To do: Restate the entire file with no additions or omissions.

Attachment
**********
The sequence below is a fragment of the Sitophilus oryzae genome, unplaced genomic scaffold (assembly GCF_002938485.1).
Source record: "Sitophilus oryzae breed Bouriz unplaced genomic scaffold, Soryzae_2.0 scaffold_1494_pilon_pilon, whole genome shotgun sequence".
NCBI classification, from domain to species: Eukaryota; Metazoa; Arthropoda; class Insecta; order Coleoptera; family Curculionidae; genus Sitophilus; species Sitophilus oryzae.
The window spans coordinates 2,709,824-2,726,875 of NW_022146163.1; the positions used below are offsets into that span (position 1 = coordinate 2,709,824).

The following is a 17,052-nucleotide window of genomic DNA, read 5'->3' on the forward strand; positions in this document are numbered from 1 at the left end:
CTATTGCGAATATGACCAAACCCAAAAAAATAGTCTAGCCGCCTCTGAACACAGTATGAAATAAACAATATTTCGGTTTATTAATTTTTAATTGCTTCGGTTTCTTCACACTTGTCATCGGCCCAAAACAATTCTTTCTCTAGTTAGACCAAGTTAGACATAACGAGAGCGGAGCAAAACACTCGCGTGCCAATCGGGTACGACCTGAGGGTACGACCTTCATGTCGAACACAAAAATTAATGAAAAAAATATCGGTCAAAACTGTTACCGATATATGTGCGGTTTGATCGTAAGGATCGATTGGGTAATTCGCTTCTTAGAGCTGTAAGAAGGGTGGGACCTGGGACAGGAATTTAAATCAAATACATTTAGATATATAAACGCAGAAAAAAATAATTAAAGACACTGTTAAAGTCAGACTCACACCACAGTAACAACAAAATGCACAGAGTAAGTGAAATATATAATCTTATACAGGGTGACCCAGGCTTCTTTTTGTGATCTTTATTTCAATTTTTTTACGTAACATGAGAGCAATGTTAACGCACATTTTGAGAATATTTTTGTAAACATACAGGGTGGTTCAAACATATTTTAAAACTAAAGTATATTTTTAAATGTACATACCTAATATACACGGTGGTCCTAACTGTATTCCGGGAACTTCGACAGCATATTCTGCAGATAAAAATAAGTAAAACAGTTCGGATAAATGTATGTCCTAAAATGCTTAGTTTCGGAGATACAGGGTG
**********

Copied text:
The sequence below is a fragment of the Sitophilus oryzae genome, unplaced genomic scaffold (assembly GCF_002938485.1).
Source record: "Sitophilus oryzae breed Bouriz unplaced genomic scaffold, Soryzae_2.0 scaffold_1494_pilon_pilon, whole genome shotgun sequence".
NCBI classification, from domain to species: Eukaryota; Metazoa; Arthropoda; class Insecta; order Coleoptera; family Curculionidae; genus Sitophilus; species Sitophilus oryzae.
The window spans coordinates 2,709,824-2,726,875 of NW_022146163.1; the positions used below are offsets into that span (position 1 = coordinate 2,709,824).

The following is a 17,052-nucleotide window of genomic DNA, read 5'->3' on the forward strand; positions in this document are numbered from 1 at the left end:
CTATTGCGAATATGACCAAACCCAAAAAAATAGTCTAGCCGCCTCTGAACACAGTATGAAATAAACAATATTTCGGTTTATTAATTTTTAATTGCTTCGGTTTCTTCACACTTGTCATCGGCCCAAAACAATTCTTTCTCTAGTTAGACCAAGTTAGACATAACGAGAGCGGAGCAAAACACTCGCGTGCCAATCGGGTACGACCTGAGGGTACGACCTTCATGTCGAACACAAAAATTAATGAAAAAAATATCGGTCAAAACTGTTACCGATATATGTGCGGTTTGATCGTAAGGATCGATTGGGTAATTCGCTTCTTAGAGCTGTAAGAAGGGTGGGACCTGGGACAGGAATTTAAATCAAATACATTTAGATATATAAACGCAGAAAAAAATAATTAAAGACACTGTTAAAGTCAGACTCACACCACAGTAACAACAAAATGCACAGAGTAAGTGAAATATATAATCTTATACAGGGTGACCCAGGCTTCTTTTTGTGATCTTTATTTCAATTTTTTTACGTAACATGAGAGCAATGTTAACGCACATTTTGAGAATATTTTTGTAAACATACAGGGTGGTTCAAACATATTTTAAAACTAAAGTATATTTTTAAATGTACATACCTAATATACACGGTGGTCCTAACTGTATTCCGGGAACTTCGACAGCATATTCTGCAGATAAAAATAAGTAAAACAGTTCGGATAAATGTATGTCCTAAAATGCTTAGTTTCGGAGATACAGGGTG